Agriculture and Food Supplies in Sarawak during the Japanese Occupation

  • R. A. Cramb
Part of the Studies in the Economies of East and South-East Asia book series (SEESEA)


This chapter examines the economic impact of the 1941–5 Japanese occupation on agriculture in Sarawak, with particular reference to food production. Sarawak, which up to 1941 was an independent state in British Borneo, was not a major target for Japanese economic expansionism. Japanese policy documents from the years immediately preceding the occupation indicate that, relative to Luzon, Malaya or Sumatra, Borneo was not considered to have high potential for agricultural or industrial development but, along with Mindanao and New Guinea, was regarded as an ‘undeveloped region’.1 At the same time, its valuable forest resources were clearly recognized and targeted for immediate exploitation, as were the productive oilfields at Miri and Seria (the latter in Brunei territory). Regardless of the low priority initially accorded Sarawak’s agriculture, the exigencies of war meant that increasing attention had to be paid to food production, to sustain both the occupying forces and the local population.2 Before the occupation, perhaps half the country’s rice requirements were imported. Hence the Japanese administration faced the major challenge of rapidly boosting domestic food production and supplies.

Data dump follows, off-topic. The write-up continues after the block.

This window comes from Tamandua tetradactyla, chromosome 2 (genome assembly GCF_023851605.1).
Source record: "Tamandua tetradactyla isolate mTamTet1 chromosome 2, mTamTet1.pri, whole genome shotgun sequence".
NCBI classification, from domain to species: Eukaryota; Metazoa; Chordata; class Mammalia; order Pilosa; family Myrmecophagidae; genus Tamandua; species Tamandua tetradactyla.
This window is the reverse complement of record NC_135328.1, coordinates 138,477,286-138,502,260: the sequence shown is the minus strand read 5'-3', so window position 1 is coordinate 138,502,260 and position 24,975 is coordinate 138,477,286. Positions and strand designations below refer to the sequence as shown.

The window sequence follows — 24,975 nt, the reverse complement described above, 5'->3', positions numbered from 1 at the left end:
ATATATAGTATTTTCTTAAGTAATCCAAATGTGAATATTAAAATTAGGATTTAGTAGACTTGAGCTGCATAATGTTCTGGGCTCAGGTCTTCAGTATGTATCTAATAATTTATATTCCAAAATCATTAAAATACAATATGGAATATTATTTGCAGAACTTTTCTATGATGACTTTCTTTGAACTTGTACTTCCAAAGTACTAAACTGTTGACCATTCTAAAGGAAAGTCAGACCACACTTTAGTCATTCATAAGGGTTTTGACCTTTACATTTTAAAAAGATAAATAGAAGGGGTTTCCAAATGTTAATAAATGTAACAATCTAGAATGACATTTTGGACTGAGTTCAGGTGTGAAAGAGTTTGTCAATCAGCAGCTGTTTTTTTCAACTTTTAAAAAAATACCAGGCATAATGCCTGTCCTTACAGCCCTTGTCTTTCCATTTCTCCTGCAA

Food Production Sweet Potato Paddy Cultivation Japanese Occupation Paddy Production 
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© Palgrave Macmillan, a division of Macmillan Publishers Limited 1998

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  • R. A. Cramb

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